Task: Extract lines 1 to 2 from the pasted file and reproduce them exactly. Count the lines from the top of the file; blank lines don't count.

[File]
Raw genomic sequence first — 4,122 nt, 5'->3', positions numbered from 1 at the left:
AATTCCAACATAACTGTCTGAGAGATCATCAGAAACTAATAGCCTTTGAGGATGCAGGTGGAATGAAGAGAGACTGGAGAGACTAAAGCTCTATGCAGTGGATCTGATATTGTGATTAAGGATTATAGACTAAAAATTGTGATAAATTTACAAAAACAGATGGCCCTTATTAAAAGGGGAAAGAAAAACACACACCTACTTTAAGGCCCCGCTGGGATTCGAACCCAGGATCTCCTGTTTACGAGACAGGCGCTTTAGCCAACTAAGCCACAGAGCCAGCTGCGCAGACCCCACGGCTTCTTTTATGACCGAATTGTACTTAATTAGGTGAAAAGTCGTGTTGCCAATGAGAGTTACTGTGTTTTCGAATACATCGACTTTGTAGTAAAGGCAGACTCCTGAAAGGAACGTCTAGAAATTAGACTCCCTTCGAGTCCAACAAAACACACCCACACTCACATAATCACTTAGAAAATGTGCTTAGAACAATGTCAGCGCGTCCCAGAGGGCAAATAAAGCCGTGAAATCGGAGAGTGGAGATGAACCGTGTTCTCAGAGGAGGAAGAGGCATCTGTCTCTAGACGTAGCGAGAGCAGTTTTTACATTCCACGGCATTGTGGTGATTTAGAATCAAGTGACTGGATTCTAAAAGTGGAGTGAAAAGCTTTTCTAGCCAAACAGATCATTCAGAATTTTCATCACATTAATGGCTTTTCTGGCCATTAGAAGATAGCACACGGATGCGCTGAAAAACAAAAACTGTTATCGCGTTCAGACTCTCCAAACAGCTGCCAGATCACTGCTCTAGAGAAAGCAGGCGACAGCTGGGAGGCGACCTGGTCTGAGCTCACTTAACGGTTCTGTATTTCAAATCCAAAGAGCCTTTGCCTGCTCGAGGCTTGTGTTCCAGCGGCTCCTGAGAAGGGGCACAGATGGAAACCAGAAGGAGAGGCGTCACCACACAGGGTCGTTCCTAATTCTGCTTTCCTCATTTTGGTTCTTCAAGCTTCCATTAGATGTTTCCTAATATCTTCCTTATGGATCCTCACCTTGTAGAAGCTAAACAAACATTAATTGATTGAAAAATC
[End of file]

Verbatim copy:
Raw genomic sequence first — 4,122 nt, 5'->3', positions numbered from 1 at the left:
AATTCCAACATAACTGTCTGAGAGATCATCAGAAACTAATAGCCTTTGAGGATGCAGGTGGAATGAAGAGAGACTGGAGAGACTAAAGCTCTATGCAGTGGATCTGATATTGTGATTAAGGATTATAGACTAAAAATTGTGATAAATTTACAAAAACAGATGGCCCTTATTAAAAGGGGAAAGAAAAACACACACCTACTTTAAGGCCCCGCTGGGATTCGAACCCAGGATCTCCTGTTTACGAGACAGGCGCTTTAGCCAACTAAGCCACAGAGCCAGCTGCGCAGACCCCACGGCTTCTTTTATGACCGAATTGTACTTAATTAGGTGAAAAGTCGTGTTGCCAATGAGAGTTACTGTGTTTTCGAATACATCGACTTTGTAGTAAAGGCAGACTCCTGAAAGGAACGTCTAGAAATTAGACTCCCTTCGAGTCCAACAAAACACACCCACACTCACATAATCACTTAGAAAATGTGCTTAGAACAATGTCAGCGCGTCCCAGAGGGCAAATAAAGCCGTGAAATCGGAGAGTGGAGATGAACCGTGTTCTCAGAGGAGGAAGAGGCATCTGTCTCTAGACGTAGCGAGAGCAGTTTTTACATTCCACGGCATTGTGGTGATTTAGAATCAAGTGACTGGATTCTAAAAGTGGAGTGAAAAGCTTTTCTAGCCAAACAGATCATTCAGAATTTTCATCACATTAATGGCTTTTCTGGCCATTAGAAGATAGCACACGGATGCGCTGAAAAACAAAAACTGTTATCGCGTTCAGACTCTCCAAACAGCTGCCAGATCACTGCTCTAGAGAAAGCAGGCGACAGCTGGGAGGCGACCTGGTCTGAGCTCACTTAACGGTTCTGTATTTCAAATCCAAAGAGCCTTTGCCTGCTCGAGGCTTGTGTTCCAGCGGCTCCTGAGAAGGGGCACAGATGGAAACCAGAAGGAGAGGCGTCACCACACAGGGTCGTTCCTAATTCTGCTTTCCTCATTTTGGTTCTTCAAGCTTCCATTAGATGTTTCCTAATATCTTCCTTATGGATCCTCACCTTGTAGAAGCTAAACAAACATTAATTGATTGAAAAATC